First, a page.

Bitcoins can be viewed as a small “share” of the total market cap of the Bitcoin “corporation”. The “mining” services that validate transactions and secure the network are paid for in new bitcoins that slowly dilute the “stock” as the corporation’s market cap ebbs and flows. You can generally trade your shares for other currencies, goods, and services. Operating rules for the corporation cannot be changed unless a majority of stakeholders vote for them by switching to another version of the software. Interestingly, it is not the holders of existing shares that get to make this decision, but only those “employees” who are contributing their computer resources (mining bots) to run the company.
Nothing says a corporation can’t be structured to distribute voting rights this way, and that’s exactly what Bitcoin has done. Shareholders get equity growth. Employees get voting rights. All “revenue” is paid to the employees as compensation for their work. There are no profits.
Bitcoin is a shareholder-owned, employee run, not-for-profit crypto-corporation!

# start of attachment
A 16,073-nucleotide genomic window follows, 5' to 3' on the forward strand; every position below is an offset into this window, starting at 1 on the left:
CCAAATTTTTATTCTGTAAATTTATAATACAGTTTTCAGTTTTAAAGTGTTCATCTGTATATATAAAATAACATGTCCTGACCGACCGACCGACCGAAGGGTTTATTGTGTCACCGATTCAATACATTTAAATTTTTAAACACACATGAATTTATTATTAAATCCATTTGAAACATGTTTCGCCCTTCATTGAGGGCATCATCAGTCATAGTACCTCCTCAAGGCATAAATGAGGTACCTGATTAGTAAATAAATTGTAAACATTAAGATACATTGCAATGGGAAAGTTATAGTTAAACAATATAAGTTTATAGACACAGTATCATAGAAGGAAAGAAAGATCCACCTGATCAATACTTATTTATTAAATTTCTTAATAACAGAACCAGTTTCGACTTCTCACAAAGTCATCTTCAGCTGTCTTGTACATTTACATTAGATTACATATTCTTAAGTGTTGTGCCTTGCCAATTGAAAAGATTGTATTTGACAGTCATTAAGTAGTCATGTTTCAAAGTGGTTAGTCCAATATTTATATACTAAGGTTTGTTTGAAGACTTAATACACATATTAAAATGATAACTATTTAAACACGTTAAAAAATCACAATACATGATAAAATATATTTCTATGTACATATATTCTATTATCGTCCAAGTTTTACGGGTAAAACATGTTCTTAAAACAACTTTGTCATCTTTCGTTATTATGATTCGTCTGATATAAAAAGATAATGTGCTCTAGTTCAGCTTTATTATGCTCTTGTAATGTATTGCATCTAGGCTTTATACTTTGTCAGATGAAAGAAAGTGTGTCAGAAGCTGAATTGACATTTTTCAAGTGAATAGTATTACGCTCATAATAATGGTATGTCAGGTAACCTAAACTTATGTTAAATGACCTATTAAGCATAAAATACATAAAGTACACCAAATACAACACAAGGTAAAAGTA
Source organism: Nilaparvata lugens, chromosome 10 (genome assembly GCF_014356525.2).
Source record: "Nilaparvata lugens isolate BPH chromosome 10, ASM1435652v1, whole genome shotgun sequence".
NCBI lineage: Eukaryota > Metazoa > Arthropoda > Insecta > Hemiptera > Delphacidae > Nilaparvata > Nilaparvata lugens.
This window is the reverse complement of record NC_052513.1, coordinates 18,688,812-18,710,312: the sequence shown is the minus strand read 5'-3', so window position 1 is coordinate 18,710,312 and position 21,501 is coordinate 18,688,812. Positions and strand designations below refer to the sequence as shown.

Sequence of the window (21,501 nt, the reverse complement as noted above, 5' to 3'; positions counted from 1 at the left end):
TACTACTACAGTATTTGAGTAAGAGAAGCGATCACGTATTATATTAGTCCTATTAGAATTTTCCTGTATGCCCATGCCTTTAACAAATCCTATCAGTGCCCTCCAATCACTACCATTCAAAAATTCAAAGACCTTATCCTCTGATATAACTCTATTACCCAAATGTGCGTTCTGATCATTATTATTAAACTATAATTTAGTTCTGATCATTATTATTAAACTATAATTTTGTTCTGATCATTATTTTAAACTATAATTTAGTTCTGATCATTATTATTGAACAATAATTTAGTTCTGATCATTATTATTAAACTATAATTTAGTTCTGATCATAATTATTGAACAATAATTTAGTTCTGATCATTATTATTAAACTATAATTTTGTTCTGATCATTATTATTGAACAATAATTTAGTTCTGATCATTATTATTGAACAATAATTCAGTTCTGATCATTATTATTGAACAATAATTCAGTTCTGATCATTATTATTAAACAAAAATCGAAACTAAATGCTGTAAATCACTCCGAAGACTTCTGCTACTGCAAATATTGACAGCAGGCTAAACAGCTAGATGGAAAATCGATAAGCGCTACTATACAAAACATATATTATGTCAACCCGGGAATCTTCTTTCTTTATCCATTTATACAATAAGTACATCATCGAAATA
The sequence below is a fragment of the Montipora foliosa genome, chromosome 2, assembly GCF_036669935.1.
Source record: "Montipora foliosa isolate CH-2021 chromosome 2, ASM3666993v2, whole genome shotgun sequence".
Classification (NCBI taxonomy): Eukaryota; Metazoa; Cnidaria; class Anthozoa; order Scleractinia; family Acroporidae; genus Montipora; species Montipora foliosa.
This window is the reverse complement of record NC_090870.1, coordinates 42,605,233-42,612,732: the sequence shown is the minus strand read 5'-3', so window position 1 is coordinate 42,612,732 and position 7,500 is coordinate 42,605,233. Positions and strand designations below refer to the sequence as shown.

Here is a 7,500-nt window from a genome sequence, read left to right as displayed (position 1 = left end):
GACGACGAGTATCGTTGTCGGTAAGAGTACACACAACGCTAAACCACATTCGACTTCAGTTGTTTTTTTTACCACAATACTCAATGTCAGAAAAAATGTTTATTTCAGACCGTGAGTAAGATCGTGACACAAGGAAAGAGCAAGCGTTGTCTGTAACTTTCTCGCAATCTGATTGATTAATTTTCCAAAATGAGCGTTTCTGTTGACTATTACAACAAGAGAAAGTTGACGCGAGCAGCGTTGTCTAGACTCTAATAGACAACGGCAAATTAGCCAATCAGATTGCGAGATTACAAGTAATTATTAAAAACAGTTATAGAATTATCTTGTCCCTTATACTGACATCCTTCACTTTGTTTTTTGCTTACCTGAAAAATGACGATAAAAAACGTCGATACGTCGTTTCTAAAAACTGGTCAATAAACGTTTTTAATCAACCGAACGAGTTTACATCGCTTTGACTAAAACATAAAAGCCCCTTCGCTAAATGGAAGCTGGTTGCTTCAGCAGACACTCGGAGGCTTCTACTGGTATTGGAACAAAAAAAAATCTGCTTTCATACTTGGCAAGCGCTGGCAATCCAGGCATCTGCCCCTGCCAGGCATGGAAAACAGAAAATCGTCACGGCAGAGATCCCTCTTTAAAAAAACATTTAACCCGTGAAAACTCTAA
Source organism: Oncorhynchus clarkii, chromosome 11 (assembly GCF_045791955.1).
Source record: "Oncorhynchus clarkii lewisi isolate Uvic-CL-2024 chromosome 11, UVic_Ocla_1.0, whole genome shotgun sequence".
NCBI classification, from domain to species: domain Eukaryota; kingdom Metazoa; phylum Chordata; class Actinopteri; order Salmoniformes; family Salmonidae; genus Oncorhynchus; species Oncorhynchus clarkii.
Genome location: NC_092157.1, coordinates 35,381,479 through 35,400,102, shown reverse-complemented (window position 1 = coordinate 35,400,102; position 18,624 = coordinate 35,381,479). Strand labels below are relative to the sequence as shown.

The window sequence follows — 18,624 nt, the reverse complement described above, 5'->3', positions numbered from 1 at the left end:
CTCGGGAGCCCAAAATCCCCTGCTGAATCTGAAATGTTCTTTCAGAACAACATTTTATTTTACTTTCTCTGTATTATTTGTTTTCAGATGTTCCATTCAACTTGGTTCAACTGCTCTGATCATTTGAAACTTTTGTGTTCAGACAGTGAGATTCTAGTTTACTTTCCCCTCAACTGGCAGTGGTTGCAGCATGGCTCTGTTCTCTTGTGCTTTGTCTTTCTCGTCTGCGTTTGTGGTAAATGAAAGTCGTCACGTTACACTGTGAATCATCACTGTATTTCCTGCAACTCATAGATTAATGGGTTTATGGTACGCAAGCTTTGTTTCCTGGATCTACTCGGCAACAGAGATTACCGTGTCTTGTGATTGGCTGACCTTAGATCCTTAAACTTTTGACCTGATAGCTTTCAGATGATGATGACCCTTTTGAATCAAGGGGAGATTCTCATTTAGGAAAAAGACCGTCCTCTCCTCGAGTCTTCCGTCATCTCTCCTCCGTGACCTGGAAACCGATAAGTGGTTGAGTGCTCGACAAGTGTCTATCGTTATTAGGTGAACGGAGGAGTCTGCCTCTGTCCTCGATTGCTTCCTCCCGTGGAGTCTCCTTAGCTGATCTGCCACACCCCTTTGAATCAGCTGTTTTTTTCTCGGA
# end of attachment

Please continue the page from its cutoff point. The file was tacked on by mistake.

“Real” corporations, of course, are legal constructs created by governments so that groups of people can act as a single artificial person. But groups of people are in general no more trustworthy than individuals. Even if you completely eliminate all humans in the corporation via automation, the result will no more honorable than the rascally humans that control and maintain it. Can we construct a DAC that you would trust more than a Swiss Bank? I think Bitcoin may have found a way – with distributed autonomous software and its own Three Laws of Robotics. If you’re a true Sci-Fi buff, you already know the original set by heart:
Asimov's Three Laws of Robotics
- A robot may not injure a human being or, through inaction, allow a human being to come to harm.
- A robot must obey the orders given to it by human beings, except where such orders would conflict with the First Law.
- A robot must protect its own existence as long as such protection does not conflict with the First or Second Law.
In Isaac Asimov’s I, Robot universe, every robot was required to have these laws hard-wired into its positronic brain as a safety feature. Does Bitcoin not have analogous “laws” indelibly etched into its very core? Are not these Core Laws what make Bitcoin virtually incorruptible?
The critical innovation with distributed blockchain systems like Bitcoin is their ability to credibly implement their own set of incorruptible Core Laws.
Any set of business rules could be implemented by a DAC, even those most would consider evil. The key idea is that the Core Laws ensure that a chosen set of business laws are burned-in, immutable, and incorruptible. If you like a DAC’s incorruptible business rules, you can rely on them. If you don’t like them, don’t do business with them. But you can never be betrayed.